Every year for the past 26 years, my family has attended a family retreat in Montecito, California. For those of you who have not heard of it, Montecito is a residential community near Santa Barbara that is known for its famous part-time residents – Oprah Winfrey, Rob Lowe, Ellen DeGeneres, Drew Barrymore and a few investment fund managers who can afford the ridiculous real estate prices. Montecito, however, is also the home of La Casa de Maria retreat center, a 28-acre oasis in the midst of celebrity and financial power. La Casa de Maria is the former novitiate for an order of nuns, the Immaculate Heart of Mary, who acquired the property in the 1940’s and converted a portion to a retreat center in the late 1960’s. Read the complete story below:

Family retreat for me has always been the way to connect with a larger community of families who understand the challenges of raising children in today’s world. Over the past 26 years, I’ve grown to love this community as much as my blood family, and when faced with triumph or tragedy, this is the community that gives me support and unconditional love.

As our children have gotten older, their ability to attend the entire five days has been limited. For our two oldest, it’s been years since they’ve been able to attend. For our two youngest, however, the experience of family retreat has been a constant part of their summer for their entire lives.

As the four of us drove up the entry road earlier today, I started to see the retreat center in a different way. Suddenly the landscape and buildings took me back to the Camino. As I sat in the chapel for the opening service, I imagined the pilgrim mass in Roncevalles in which the priest gave a blessing to all those on their journey to Santiago. After the service, I had another flashback as the group of over one hundred gathered for dinner – the dinner we shared at the Refuge d’Orisson with pilgrims from South Africa, Brazil, Korea and many other countries.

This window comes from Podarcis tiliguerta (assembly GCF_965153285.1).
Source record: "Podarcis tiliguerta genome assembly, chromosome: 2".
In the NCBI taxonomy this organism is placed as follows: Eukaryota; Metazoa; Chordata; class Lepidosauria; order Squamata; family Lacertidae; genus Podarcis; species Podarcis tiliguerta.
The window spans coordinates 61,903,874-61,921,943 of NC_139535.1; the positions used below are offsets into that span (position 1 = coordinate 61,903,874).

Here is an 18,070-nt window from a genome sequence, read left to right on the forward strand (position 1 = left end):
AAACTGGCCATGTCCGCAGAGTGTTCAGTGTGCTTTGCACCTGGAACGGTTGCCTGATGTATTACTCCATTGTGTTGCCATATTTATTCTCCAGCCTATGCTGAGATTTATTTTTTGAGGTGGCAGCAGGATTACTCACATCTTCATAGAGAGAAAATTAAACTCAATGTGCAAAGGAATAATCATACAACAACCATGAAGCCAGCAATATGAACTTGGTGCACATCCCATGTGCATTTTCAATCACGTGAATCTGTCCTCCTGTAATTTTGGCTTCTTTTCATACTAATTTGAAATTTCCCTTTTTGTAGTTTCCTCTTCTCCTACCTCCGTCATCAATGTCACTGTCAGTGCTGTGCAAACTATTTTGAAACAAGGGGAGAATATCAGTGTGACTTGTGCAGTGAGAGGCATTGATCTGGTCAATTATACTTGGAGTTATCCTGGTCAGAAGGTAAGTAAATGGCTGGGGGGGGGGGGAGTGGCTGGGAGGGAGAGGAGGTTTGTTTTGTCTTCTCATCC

La Casa de Maria has been my pilgrimage for the past 26 years. it’s a pilgrimage that requires me to journey for a full year before welcoming me back to the same place. In some years, it seems like I’m a lot different. In other years, it’s my fellow pilgrims who have changed. This year, we lost one of our community members due to a brain aneurysm. Her husband spoke of her presence in our midst and shared some stories about her love for us and for La Casa de Maria. It reminded me of the journey we all share, whether it’s across Spain in 5 or six weeks or across a 26-year span of our lives. We are all one family, heading in the same direction.


The photo on the left is the small chapel in Roncevalles, the one on the right is La Casa de Maria in Montecito, CA.


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